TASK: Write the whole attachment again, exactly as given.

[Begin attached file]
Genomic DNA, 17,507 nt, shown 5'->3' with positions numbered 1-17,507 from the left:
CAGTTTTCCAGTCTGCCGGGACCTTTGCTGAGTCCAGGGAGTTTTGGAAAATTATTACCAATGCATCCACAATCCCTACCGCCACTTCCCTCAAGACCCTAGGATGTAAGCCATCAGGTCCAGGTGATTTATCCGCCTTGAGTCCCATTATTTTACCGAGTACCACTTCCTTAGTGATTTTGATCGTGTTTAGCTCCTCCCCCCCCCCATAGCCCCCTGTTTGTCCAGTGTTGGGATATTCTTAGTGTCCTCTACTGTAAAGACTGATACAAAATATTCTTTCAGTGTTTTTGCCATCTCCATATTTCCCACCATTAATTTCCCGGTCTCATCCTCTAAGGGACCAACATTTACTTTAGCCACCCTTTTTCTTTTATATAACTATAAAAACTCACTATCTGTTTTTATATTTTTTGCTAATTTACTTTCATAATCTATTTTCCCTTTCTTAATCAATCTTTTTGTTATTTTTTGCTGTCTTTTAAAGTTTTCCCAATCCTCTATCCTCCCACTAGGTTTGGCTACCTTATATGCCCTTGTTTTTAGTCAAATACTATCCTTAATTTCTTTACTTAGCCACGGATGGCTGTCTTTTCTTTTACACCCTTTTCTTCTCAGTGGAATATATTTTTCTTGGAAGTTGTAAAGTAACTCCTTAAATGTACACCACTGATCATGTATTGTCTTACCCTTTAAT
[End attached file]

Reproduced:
Genomic DNA, 17,507 nt, shown 5'->3' with positions numbered 1-17,507 from the left:
CAGTTTTCCAGTCTGCCGGGACCTTTGCTGAGTCCAGGGAGTTTTGGAAAATTATTACCAATGCATCCACAATCCCTACCGCCACTTCCCTCAAGACCCTAGGATGTAAGCCATCAGGTCCAGGTGATTTATCCGCCTTGAGTCCCATTATTTTACCGAGTACCACTTCCTTAGTGATTTTGATCGTGTTTAGCTCCTCCCCCCCCCCATAGCCCCCTGTTTGTCCAGTGTTGGGATATTCTTAGTGTCCTCTACTGTAAAGACTGATACAAAATATTCTTTCAGTGTTTTTGCCATCTCCATATTTCCCACCATTAATTTCCCGGTCTCATCCTCTAAGGGACCAACATTTACTTTAGCCACCCTTTTTCTTTTATATAACTATAAAAACTCACTATCTGTTTTTATATTTTTTGCTAATTTACTTTCATAATCTATTTTCCCTTTCTTAATCAATCTTTTTGTTATTTTTTGCTGTCTTTTAAAGTTTTCCCAATCCTCTATCCTCCCACTAGGTTTGGCTACCTTATATGCCCTTGTTTTTAGTCAAATACTATCCTTAATTTCTTTACTTAGCCACGGATGGCTGTCTTTTCTTTTACACCCTTTTCTTCTCAGTGGAATATATTTTTCTTGGAAGTTGTAAAGTAACTCCTTAAATGTACACCACTGATCATGTATTGTCTTACCCTTTAAT